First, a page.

The new Children's Hospital: Design elements combine to put patients, parents at ease
The main lobby of the new Children's Hospital in Lawrenceville -- "A lot of the time a hospital has to develop character," said Christopher Gessner, the hospital's president. "This one already has it and we haven't even seen our first patient here."
The Howard Hanna Healing Garden, which provides views of Downtown and surrounding neighborhoods, offers families and patients plenty of spots for private moments or story time.
The Eat'n Park atrium features a labyrinth on the floor and a two-story screen for showing movies and sporting events.
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Antonela Kasic has spent far too much time in hospitals during her young life, but on a recent visit she experienced something entirely new -- a transformation, of sorts.
As the 12-year-old Spring Hill resident emerged from the dark underground garage into the new entrance hall at Children's Hospital, she noticed how the butterfly-festooned murals on the walls changed color from cool green and blue to warmer hues. Once she reached the building's interior, she was surprised to feel her mood actually lifting.
"By the time I walked through it, I was feeling really good," said Antonela, who is waiting for her second small bowel organ transplant.
"It was very cool. I don't think I would mind going to the hospital anymore if I had to go."
And that is exactly what officials, architects and designers of the new 1.5 million-square-foot campus intended: a hospital for children and their families that -- almost -- feels like home.
But what a home: There's a 200,000-square-foot family resource and activity center, which includes a four-story atrium where movies can be shown, libraries and a healing garden. There are bright colors in the hallways, with names like "grape arbor" and "golden cricket." There are wood floors in the hospital rooms, contributing to the home-like environment.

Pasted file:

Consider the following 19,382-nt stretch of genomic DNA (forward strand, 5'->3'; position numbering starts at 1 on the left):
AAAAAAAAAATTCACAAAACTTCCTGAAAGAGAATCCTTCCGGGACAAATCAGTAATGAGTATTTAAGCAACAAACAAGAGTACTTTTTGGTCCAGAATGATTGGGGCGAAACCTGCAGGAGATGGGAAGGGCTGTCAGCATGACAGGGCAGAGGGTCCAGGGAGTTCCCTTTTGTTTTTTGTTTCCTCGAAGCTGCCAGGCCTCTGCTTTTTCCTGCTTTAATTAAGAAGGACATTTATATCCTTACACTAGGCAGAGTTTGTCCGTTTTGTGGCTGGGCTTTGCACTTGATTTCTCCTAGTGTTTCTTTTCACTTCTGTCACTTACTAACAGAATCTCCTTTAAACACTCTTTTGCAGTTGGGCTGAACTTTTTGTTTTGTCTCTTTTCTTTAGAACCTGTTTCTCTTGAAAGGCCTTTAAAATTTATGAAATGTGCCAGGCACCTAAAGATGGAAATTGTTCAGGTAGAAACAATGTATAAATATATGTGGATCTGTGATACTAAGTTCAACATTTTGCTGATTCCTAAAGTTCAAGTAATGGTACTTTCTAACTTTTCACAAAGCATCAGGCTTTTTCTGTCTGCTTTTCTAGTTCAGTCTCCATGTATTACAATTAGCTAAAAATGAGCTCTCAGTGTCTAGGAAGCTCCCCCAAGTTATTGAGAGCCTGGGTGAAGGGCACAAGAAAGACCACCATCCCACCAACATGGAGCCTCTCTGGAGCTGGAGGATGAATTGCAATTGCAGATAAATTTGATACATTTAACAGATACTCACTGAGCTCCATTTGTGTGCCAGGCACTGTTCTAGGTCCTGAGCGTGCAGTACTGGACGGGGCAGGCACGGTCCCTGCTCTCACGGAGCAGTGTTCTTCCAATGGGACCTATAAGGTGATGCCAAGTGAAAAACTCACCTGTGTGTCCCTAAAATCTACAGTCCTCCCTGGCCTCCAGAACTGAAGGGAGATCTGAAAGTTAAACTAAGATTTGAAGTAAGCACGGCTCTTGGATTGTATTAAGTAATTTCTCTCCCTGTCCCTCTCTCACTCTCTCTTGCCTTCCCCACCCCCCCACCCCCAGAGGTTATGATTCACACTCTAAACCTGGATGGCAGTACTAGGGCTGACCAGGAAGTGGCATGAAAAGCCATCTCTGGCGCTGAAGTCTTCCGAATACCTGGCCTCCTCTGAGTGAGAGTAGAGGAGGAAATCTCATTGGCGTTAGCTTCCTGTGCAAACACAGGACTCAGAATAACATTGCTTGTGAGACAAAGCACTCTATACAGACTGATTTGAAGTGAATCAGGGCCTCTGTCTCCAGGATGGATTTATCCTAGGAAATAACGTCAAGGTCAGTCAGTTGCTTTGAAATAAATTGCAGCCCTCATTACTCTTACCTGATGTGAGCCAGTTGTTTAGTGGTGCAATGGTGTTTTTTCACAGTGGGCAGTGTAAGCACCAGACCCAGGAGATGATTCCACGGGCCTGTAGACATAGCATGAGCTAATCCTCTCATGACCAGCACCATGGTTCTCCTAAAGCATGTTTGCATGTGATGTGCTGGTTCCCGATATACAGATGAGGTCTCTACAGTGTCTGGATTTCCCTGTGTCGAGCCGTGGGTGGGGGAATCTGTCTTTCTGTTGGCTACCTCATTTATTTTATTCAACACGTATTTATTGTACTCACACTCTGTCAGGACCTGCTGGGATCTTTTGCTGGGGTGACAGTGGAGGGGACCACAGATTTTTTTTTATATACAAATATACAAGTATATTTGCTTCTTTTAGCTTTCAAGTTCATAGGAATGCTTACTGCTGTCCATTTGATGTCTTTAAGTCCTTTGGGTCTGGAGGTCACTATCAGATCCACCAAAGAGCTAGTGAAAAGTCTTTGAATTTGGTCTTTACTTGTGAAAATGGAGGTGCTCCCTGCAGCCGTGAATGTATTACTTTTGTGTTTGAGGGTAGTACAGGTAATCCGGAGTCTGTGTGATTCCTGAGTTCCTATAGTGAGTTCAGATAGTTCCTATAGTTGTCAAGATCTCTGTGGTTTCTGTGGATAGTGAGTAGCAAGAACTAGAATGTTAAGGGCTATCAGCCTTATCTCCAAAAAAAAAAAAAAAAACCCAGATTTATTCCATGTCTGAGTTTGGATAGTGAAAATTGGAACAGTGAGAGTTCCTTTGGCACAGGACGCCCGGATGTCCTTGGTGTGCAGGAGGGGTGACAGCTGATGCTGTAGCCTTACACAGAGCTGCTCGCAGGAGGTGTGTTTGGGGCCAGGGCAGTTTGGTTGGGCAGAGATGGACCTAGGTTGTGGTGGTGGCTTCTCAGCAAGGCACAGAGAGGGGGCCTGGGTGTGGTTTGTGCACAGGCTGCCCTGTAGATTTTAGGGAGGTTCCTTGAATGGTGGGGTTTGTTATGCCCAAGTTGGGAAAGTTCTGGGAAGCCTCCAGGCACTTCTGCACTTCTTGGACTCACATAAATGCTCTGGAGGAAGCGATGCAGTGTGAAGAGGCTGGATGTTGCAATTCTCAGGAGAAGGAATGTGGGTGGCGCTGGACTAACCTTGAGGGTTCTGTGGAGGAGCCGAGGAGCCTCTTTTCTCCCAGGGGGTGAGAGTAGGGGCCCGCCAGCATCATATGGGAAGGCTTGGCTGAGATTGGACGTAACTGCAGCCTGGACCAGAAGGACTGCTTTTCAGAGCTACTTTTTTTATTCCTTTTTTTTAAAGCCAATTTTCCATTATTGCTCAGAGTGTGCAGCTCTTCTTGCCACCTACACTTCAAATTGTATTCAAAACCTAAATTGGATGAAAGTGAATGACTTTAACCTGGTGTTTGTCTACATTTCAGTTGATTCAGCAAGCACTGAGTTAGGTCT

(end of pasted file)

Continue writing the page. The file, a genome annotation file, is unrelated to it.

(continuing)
Lighting is skillfully deployed -- soft, focused or even fun, as in the cafeteria with its cotton-candy pink glass pendulum lamps. Beds can be adjusted easily by the patient. Medical equipment is largely hidden. Windows in the room allow the child to look out in the hallway, or close the shades when he or she wants privacy.
There are shelves for toys. A library, full of books and DVDs -- and a librarian, too. Pantries for parents to store meals and snacks during their stay, and alcoves with desks, chairs and Web access so they can get work done, if needed.
All of this, though, wasn't achieved after paying a focus group of staffers, patients or parents to tell hospital officials what they wanted -- because, very often, people can't always say what it is they really want or need.
Instead, the hospital turned to a local design firm, fathom, which used techniques based in psychology, neuroscience, anthropology and architecture to come up with metaphors, visual imagery and insights that helped shape the new hospital's physical design, environment and overall branding message.
"When the average person can express only 5 percent of his or her thoughts consciously, how do you truly determine your user's needs, and more importantly, design to meet those needs?" said Christine Astorino, founder of fathom. The firm is an affiliate of Astorino Inc., the Downtown architectural firm headed by Ms. Astorino's father, Louis, which was hired as the architect for the new hospital.
To best determine what those needs were, fathom used a market research tool originated by Olson Zaltman Associates, a Harvard University-based company. The "Z-MET" approach recognizes that people think and communicate in complex ways that traditional interviews can't always capture, so participants are asked to construct collages with visual images that express their emotions toward the project.